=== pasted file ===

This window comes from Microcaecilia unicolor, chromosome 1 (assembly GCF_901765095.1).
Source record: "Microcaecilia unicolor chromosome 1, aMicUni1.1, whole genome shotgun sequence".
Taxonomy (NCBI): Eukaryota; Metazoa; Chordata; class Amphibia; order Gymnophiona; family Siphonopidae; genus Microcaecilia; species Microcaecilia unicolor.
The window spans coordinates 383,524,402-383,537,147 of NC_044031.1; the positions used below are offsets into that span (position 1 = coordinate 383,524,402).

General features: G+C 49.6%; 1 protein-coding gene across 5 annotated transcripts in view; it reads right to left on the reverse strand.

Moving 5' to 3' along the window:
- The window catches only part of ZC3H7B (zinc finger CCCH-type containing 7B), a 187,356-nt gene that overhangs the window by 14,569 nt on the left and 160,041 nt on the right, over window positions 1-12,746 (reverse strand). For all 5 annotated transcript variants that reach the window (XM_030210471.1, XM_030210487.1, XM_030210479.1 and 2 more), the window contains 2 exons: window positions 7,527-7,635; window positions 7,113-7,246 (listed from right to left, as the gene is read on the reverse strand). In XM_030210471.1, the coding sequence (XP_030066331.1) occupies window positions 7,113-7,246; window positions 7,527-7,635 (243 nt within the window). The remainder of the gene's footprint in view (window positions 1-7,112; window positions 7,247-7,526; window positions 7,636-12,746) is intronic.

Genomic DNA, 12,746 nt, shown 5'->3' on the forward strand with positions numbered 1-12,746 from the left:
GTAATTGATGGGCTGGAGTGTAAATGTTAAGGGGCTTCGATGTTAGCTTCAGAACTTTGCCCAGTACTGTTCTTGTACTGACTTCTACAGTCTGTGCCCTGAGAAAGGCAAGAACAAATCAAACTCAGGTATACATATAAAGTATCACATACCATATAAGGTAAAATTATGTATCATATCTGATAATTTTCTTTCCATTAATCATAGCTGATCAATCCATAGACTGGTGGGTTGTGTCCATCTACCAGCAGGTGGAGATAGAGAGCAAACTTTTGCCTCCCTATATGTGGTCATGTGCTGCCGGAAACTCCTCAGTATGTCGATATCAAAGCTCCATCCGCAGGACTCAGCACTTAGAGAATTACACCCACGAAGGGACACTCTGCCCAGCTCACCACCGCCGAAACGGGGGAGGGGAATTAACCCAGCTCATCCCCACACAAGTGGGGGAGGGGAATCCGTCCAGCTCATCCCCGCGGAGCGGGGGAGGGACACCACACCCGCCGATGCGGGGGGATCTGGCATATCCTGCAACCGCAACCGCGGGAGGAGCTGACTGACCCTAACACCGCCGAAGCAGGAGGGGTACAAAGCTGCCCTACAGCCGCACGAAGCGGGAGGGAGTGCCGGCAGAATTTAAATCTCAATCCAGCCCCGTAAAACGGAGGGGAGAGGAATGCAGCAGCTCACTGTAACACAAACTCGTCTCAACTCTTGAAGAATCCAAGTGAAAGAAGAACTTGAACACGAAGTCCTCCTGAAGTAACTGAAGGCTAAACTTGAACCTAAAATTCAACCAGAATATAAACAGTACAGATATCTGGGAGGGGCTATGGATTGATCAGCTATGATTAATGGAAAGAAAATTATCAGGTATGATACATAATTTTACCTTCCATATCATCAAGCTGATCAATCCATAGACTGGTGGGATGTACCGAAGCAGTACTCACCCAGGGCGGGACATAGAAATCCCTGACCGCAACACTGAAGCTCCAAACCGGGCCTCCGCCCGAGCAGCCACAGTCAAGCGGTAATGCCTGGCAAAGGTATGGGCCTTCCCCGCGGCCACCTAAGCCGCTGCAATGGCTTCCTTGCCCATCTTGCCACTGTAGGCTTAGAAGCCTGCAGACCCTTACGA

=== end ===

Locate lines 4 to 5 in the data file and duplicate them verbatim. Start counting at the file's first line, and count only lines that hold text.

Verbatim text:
The window spans coordinates 383,524,402-383,537,147 of NC_044031.1; the positions used below are offsets into that span (position 1 = coordinate 383,524,402).

General features: G+C 49.6%; 1 protein-coding gene across 5 annotated transcripts in view; it reads right to left on the reverse strand.